Universal is the syndicator of Larson, Trudeau, and Watterson. "We don't encourage any of our artists to take a leave of absence," said Salem, "but Bill made a cogent case and we did what we could to cooperate."

Salem added that he doesn't see sabbaticals becoming a major trend in the comics world because "only a handful of cartoonists" are popular enough to "successfully pull this type of thing off."

Watterson, a Southwestern U.S. resident in his early 30's, is already the fourth most widely syndicated cartoonist in America. Calvin and Hobbes has won numerous reader comics polls conducted by newspapers and brought Watterson two National Cartoonists Society (NCS) Reuben Awards as "Outstanding Cartoonist of the Year."

The upcoming sabbatical for Watterson (interviewed in E&P, February 8, 1986) drew mixed reactions.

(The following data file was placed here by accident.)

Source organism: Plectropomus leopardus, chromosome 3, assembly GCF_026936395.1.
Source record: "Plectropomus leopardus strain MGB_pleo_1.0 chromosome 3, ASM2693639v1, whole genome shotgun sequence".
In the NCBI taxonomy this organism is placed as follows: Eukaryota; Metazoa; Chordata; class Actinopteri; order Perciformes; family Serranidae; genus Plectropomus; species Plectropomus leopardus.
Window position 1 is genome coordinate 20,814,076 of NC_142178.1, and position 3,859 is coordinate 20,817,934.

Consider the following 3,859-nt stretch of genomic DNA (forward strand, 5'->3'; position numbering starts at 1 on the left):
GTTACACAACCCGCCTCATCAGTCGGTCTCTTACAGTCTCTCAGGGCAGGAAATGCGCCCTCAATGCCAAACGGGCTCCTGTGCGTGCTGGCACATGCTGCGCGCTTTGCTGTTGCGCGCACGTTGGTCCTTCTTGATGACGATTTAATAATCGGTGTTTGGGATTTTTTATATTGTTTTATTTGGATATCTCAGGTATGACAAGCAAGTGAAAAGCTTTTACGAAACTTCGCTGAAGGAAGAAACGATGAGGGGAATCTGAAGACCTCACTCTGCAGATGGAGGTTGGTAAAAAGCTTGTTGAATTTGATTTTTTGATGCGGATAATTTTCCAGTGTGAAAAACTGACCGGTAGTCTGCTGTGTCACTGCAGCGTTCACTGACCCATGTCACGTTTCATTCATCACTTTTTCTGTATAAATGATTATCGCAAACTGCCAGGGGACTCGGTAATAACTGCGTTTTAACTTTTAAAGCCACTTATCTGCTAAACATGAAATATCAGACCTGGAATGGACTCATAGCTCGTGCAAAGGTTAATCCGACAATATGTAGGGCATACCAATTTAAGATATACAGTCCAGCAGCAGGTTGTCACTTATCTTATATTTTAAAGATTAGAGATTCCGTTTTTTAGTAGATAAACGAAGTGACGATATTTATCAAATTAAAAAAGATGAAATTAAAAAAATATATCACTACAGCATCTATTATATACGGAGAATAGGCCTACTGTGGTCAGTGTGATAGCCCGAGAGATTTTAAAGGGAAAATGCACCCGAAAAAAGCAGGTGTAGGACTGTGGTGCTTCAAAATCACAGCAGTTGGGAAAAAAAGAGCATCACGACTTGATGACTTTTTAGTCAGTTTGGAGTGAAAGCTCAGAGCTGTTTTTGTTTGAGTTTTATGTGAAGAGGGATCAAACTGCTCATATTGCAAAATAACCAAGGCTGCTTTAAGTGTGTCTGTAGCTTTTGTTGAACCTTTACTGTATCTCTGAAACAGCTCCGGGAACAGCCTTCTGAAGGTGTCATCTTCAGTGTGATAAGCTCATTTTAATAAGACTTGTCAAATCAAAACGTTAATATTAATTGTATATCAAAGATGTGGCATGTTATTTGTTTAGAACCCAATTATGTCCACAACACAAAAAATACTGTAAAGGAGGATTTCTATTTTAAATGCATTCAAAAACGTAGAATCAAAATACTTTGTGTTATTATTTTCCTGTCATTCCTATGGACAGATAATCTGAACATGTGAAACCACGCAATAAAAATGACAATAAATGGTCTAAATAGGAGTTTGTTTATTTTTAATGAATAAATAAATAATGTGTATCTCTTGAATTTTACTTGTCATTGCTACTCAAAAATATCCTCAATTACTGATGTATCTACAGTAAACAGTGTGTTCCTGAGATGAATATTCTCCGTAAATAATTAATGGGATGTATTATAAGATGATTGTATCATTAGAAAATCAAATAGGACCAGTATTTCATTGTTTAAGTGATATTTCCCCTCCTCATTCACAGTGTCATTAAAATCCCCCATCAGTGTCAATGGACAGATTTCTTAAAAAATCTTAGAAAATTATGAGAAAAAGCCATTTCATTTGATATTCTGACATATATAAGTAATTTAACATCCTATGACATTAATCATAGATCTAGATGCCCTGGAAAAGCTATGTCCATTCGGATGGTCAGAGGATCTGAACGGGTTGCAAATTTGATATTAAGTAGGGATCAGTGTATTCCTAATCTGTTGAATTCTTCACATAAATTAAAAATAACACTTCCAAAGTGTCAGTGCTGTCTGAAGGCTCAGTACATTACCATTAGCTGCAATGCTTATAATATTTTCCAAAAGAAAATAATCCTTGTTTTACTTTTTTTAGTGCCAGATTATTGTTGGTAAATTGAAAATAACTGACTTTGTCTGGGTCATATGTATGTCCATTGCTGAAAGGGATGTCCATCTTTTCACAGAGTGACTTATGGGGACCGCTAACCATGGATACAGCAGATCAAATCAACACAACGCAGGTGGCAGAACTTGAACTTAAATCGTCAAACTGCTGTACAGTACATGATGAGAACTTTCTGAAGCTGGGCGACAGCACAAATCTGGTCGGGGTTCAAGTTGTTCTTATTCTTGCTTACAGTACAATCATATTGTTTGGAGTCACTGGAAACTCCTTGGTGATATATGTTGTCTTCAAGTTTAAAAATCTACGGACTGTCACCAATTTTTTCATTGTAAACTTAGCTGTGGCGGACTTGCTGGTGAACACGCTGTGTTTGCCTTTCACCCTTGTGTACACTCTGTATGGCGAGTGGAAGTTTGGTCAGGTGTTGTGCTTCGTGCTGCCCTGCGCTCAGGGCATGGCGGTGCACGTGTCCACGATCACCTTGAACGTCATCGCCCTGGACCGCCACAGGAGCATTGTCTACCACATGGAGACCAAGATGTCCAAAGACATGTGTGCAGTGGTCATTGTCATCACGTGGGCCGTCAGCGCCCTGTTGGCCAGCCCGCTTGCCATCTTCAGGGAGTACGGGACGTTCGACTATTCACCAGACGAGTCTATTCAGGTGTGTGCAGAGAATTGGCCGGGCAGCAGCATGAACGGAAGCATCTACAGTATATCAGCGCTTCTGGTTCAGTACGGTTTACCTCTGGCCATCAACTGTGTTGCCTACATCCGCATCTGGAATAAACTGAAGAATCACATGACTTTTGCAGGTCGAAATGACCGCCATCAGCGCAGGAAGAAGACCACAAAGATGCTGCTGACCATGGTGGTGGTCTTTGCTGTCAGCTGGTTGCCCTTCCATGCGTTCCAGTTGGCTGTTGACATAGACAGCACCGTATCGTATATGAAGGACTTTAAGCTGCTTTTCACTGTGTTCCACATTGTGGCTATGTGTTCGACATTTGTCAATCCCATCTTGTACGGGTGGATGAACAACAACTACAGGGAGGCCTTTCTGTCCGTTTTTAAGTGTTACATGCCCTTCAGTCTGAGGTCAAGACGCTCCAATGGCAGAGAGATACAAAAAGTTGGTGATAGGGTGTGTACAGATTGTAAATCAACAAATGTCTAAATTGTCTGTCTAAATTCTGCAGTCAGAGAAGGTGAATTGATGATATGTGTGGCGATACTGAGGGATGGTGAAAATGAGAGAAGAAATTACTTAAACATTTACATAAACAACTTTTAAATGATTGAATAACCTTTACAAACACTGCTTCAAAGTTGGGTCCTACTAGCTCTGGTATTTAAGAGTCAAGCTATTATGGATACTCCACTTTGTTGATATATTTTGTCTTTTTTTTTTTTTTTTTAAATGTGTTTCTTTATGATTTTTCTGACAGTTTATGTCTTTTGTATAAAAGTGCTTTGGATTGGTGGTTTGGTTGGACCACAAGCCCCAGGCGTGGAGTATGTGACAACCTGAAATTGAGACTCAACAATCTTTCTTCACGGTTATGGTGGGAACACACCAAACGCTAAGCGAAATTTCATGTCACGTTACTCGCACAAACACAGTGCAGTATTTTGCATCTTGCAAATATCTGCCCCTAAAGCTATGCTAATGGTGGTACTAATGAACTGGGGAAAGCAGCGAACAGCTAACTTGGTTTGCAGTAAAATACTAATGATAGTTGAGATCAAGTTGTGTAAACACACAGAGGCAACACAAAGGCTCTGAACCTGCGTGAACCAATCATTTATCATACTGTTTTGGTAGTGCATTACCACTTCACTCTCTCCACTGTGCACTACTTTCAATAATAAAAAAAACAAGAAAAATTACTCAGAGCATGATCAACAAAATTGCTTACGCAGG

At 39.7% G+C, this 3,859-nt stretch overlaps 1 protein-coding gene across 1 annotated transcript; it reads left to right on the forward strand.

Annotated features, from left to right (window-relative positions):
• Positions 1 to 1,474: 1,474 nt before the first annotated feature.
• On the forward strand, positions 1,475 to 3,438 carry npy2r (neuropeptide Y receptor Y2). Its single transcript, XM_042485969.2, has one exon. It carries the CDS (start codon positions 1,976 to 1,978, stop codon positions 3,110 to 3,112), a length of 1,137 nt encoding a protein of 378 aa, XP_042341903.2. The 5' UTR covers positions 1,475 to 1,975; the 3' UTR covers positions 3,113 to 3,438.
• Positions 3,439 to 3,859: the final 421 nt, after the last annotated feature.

"We basically said 'oh no!' when we found out," said Detroit Free Press managing editor for features and business Marty Claus. "It was like learning that your best reporter is going to take a leave for a year."

But Claus -- who said she can "understand why anybody would want to take a break" -- added that Watterson's decision didn't especially surprise her. "He's known for doing what he wants to do," she observed, noting, by way of example, that the cartoonist has refused to merchandise his comic despite the incredible potential market for Hobbes tiger toys and the like.

Watterson has allowed Calvin and Hobbes to be collected in books, which have sold millions. If that many people buy books of strips previously carried by newspapers, said Claus, she thinks people will read rerun strips on comics pages.